and celebrate your holy Name. Amen.

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The psalms and first collect are from _Celebrating Common Prayer_ (Mowbray), (c) The Society of Saint Francis 1992, which is used with permission.

The canticle is from _Common Worship: Daily Prayer, Preliminary
Edition_, copyright (c) The Archbishops' Council, 2002.

The biblical passage is from The New Revised Standard Version (Anglicized
Edition), copyright (c) 1989, 1995 by the Division of Christian Education
of  the National Council of the Churches of Christ in the USA. Used by
permission. All rights reserved.

The opening prayer of thanksgiving and the closing sentence are adapted from
_Celebrating the Christian Year_ (c) Canterbury Press, Norwich.

The intercession is from _Patterns for Worship_, material from which is included in this service is copyright (c) The Archbishops( Council, 1995.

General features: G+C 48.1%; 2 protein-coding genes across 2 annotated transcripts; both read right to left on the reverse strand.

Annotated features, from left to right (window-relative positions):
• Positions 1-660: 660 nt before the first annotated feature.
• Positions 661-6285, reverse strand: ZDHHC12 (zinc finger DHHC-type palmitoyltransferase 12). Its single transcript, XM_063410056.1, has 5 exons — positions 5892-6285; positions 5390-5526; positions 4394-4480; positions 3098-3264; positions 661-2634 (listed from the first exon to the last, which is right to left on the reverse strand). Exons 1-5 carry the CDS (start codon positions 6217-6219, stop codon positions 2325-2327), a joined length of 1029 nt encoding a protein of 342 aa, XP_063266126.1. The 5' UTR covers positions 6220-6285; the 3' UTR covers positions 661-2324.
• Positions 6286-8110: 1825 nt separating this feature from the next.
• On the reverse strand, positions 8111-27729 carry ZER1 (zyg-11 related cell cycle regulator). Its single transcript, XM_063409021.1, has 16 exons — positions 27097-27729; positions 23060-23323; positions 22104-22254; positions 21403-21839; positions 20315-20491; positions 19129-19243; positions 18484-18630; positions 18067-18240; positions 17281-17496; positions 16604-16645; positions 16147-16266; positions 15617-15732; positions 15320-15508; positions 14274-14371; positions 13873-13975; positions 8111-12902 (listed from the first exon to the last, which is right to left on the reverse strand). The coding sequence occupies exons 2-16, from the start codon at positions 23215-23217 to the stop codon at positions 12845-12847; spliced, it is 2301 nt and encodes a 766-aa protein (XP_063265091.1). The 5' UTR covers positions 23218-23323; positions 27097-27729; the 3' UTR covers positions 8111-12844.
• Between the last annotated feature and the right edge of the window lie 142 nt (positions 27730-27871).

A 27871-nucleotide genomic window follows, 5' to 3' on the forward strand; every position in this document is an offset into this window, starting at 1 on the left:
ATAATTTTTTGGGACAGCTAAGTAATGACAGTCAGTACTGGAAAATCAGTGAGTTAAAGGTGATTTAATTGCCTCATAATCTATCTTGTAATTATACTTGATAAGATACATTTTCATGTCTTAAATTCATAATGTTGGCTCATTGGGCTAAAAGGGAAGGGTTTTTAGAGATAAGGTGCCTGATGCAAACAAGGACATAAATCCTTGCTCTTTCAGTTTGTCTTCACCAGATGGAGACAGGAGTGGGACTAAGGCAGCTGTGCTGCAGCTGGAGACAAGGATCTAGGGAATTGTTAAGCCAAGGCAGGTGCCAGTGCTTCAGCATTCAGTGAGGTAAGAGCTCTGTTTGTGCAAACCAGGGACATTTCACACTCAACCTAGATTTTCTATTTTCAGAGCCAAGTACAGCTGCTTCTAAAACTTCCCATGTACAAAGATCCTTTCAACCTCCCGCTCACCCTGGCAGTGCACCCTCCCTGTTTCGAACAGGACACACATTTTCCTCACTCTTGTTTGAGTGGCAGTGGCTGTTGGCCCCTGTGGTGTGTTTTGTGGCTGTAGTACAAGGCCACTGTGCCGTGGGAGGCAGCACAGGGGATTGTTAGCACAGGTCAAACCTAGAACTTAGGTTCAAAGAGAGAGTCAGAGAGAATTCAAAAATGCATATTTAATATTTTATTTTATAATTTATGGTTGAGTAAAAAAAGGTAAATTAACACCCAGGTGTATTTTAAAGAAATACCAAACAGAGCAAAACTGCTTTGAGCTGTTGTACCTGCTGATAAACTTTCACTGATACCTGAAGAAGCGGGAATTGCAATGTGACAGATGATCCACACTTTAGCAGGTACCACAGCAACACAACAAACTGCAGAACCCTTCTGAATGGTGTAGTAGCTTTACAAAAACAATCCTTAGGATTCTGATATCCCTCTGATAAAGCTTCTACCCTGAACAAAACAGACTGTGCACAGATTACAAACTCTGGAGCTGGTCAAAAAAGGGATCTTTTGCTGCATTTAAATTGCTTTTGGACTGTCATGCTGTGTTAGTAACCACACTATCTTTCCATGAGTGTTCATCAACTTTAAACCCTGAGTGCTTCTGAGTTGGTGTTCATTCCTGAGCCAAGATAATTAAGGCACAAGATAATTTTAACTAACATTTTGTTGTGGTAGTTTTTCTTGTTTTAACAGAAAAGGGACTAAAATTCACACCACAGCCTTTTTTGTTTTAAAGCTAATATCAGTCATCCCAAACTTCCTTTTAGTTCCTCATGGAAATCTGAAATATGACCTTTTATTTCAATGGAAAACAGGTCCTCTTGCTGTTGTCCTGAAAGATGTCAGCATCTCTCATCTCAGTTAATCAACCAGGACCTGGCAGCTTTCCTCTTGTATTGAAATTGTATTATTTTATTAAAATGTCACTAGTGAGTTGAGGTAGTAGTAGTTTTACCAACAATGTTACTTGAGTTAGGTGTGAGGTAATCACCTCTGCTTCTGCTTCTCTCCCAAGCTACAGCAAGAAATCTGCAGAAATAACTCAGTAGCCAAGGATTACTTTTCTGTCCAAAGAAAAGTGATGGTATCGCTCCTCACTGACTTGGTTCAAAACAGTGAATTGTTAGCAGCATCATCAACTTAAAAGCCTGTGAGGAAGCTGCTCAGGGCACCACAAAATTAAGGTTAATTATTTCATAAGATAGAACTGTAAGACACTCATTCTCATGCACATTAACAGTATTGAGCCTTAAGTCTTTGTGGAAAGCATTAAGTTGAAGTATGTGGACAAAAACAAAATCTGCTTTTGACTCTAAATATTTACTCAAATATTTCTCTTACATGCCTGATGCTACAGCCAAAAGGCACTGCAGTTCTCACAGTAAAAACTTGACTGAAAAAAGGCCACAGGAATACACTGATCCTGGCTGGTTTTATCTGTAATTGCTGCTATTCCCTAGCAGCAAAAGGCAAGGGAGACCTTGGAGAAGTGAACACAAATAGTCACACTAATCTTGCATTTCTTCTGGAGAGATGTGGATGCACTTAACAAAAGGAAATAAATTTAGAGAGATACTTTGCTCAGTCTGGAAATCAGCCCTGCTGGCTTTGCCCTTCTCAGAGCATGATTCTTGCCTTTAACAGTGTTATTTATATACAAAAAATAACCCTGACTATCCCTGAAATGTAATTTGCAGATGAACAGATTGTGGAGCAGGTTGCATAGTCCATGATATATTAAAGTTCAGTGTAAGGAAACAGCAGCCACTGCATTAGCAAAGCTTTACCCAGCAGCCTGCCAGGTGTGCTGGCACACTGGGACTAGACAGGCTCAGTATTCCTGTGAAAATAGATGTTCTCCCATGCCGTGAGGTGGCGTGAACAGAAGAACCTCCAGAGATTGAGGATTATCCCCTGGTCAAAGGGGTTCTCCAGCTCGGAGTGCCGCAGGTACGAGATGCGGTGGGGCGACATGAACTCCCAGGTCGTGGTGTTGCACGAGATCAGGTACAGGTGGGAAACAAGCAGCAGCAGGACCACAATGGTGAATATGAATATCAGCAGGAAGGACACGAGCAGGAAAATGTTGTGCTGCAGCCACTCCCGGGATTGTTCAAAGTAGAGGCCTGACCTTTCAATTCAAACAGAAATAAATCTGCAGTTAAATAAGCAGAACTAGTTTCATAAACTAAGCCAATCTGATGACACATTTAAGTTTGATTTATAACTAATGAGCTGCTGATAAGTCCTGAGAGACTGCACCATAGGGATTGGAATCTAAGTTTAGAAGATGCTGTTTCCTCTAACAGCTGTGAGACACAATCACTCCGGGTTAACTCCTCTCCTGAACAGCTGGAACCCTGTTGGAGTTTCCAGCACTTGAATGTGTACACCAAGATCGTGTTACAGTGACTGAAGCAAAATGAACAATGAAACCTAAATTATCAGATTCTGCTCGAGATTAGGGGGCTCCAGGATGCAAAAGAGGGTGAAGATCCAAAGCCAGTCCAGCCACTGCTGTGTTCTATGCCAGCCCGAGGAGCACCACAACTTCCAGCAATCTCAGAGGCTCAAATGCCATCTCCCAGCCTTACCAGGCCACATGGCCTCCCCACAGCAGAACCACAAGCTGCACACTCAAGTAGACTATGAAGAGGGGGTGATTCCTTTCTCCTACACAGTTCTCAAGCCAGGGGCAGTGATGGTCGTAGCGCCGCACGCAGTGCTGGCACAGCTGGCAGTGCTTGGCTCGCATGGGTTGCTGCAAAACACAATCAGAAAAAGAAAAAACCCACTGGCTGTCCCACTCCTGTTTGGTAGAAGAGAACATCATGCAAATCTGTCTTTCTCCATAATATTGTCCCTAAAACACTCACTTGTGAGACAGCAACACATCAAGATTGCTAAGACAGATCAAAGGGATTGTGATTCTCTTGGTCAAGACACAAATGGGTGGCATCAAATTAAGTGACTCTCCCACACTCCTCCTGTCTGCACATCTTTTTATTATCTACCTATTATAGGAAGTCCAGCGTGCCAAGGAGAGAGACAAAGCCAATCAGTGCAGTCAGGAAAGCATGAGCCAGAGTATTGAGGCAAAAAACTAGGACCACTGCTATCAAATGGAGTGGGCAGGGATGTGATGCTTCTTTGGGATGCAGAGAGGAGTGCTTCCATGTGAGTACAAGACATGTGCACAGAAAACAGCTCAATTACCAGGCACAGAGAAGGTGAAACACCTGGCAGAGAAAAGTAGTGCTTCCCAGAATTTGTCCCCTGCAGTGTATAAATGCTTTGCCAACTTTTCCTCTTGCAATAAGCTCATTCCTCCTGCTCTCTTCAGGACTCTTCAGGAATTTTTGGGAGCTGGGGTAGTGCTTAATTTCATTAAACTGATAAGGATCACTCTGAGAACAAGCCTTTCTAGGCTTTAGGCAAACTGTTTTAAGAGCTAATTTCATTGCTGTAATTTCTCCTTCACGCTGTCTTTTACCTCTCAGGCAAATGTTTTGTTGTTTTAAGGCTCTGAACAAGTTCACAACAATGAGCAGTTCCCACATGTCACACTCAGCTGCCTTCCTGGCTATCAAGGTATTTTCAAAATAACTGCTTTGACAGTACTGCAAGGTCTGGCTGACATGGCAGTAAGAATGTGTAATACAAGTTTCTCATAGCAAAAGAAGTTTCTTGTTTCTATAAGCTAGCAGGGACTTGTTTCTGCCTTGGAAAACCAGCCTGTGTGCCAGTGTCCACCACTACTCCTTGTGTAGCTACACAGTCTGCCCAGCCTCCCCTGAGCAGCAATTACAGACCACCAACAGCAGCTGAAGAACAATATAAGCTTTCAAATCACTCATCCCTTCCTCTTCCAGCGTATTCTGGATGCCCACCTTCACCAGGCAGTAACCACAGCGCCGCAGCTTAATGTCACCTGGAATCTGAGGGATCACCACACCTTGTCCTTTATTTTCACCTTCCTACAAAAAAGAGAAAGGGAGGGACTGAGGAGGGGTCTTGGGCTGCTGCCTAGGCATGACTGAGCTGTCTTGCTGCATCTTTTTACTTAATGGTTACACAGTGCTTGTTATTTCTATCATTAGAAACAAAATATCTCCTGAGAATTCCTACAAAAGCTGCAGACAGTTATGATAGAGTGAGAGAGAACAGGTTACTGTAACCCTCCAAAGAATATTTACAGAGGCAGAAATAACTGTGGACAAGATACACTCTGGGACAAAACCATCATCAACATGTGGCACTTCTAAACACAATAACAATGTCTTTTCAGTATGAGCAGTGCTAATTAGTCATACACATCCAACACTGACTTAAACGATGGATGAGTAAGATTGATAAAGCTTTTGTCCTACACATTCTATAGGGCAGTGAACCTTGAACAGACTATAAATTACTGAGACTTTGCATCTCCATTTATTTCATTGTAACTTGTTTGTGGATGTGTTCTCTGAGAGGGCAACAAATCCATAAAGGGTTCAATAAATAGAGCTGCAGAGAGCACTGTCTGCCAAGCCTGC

Born in 1600, the second son of James the First, Charles became heir apparent when he was twelve years old on the death of his brother. He succeeded to the throne in 1625, where he came up against the increasing power of an antagonistic Parliament. Combined with the religious puritanism which was prevalent, this made Charles staunch in his resistance of the power of either force in the land. He frequently dismissed sittings of Parliament and tried to enforce high-church Anglican practice on all, throughout both kingdoms of England and Scotland. Opposition resulted in civil war. After Charles' imprisonment and trial, he was put to death on this day in 1649. Although some see him as a victim of his own pride, his faith and willingness to suffer and die for what he believed in are not in doubt.  [Exciting Holiness]